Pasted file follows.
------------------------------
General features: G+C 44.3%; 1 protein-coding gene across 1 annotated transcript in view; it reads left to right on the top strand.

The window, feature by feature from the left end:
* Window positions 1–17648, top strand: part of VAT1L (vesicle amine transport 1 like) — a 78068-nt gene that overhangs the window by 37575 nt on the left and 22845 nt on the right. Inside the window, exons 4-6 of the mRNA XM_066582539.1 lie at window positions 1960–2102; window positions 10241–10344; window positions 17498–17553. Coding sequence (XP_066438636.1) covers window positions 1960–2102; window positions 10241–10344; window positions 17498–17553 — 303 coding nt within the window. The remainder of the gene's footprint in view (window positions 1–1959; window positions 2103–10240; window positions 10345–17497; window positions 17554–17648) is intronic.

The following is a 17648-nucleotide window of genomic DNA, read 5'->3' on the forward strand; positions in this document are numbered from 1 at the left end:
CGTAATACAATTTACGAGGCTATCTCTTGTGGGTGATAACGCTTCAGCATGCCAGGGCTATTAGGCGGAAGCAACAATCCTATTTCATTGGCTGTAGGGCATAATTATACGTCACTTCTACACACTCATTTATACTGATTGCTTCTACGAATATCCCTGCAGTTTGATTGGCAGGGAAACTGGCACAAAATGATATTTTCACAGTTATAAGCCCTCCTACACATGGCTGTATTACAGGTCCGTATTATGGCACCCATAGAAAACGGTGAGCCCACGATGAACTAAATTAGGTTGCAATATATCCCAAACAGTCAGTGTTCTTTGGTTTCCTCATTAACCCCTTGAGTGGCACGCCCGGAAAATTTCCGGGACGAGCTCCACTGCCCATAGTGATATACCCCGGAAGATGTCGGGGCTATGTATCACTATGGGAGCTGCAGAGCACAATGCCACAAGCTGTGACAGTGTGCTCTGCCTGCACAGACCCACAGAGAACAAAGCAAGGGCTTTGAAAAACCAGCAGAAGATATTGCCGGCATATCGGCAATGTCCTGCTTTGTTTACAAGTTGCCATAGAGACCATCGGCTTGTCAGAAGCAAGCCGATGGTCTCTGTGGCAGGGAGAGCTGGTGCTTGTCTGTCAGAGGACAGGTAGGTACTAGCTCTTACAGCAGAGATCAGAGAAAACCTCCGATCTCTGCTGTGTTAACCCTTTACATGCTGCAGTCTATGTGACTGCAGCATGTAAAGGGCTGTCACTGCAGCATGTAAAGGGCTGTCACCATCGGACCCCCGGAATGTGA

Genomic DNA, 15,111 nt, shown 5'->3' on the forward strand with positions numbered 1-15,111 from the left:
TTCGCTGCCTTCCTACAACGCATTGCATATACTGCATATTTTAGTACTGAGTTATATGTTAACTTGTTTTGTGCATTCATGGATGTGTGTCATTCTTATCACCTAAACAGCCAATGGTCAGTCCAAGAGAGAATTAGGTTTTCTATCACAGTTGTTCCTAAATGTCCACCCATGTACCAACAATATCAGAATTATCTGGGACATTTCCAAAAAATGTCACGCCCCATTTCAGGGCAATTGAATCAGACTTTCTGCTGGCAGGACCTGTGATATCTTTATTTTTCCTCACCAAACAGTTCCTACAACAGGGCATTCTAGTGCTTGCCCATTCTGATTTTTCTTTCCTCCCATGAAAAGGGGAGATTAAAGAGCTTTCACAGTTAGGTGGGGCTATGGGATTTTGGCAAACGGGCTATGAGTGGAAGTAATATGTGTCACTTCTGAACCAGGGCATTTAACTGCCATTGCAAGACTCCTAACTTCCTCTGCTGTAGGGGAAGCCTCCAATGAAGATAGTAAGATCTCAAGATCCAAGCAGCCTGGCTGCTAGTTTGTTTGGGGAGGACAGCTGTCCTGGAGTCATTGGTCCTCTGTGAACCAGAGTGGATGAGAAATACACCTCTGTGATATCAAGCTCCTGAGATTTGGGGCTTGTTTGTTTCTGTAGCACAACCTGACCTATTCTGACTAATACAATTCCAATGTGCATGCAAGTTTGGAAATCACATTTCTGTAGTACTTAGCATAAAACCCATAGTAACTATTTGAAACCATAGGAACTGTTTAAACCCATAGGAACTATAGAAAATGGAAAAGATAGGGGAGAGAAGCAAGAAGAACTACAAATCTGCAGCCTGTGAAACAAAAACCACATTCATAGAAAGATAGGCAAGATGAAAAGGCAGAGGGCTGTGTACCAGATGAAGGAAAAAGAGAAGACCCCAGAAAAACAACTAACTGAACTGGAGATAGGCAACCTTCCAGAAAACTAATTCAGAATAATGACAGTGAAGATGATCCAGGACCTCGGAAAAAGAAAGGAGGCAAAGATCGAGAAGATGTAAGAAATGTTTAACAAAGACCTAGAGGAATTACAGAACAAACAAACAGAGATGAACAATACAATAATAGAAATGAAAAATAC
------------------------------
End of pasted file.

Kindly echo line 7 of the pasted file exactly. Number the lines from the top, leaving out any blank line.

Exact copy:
TTCGCTGCCTTCCTACAACGCATTGCATATACTGCATATTTTAGTACTGAGTTATATGTTAACTTGTTTTGTGCATTCATGGATGTGTGTCATTCTTATCACCTAAACAGCCAATGGTCAGTCCAAGAGAGAATTAGGTTTTCTATCACAGTTGTTCCTAAATGTCCACCCATGTACCAACAATATCAGAATTATCTGGGACATTTCCAAAAAATGTCACGCCCCATTTCAGGGCAATTGAATCAGACTTTCTGCTGGCAGGACCTGTGATATCTTTATTTTTCCTCACCAAACAGTTCCTACAACAGGGCATTCTAGTGCTTGCCCATTCTGATTTTTCTTTCCTCCCATGAAAAGGGGAGATTAAAGAGCTTTCACAGTTAGGTGGGGCTATGGGATTTTGGCAAACGGGCTATGAGTGGAAGTAATATGTGTCACTTCTGAACCAGGGCATTTAACTGCCATTGCAAGACTCCTAACTTCCTCTGCTGTAGGGGAAGCCTCCAATGAAGATAGTAAGATCTCAAGATCCAAGCAGCCTGGCTGCTAGTTTGTTTGGGGAGGACAGCTGTCCTGGAGTCATTGGTCCTCTGTGAACCAGAGTGGATGAGAAATACACCTCTGTGATATCAAGCTCCTGAGATTTGGGGCTTGTTTGTTTCTGTAGCACAACCTGACCTATTCTGACTAATACAATTCCAATGTGCATGCAAGTTTGGAAATCACATTTCTGTAGTACTTAGCATAAAACCCATAGTAACTATTTGAAACCATAGGAACTGTTTAAACCCATAGGAACTATAGAAAATGGAAAAGATAGGGGAGAGAAGCAAGAAGAACTACAAATCTGCAGCCTGTGAAACAAAAACCACATTCATAGAAAGATAGGCAAGATGAAAAGGCAGAGGGCTGTGTACCAGATGAAGGAAAAAGAGAAGACCCCAGAAAAACAACTAACTGAACTGGAGATAGGCAACCTTCCAGAAAACTAATTCAGAATAATGACAGTGAAGATGATCCAGGACCTCGGAAAAAGAAAGGAGGCAAAGATCGAGAAGATGTAAGAAATGTTTAACAAAGACCTAGAGGAATTACAGAACAAACAAACAGAGATGAACAATACAATAATAGAAATGAAAAATAC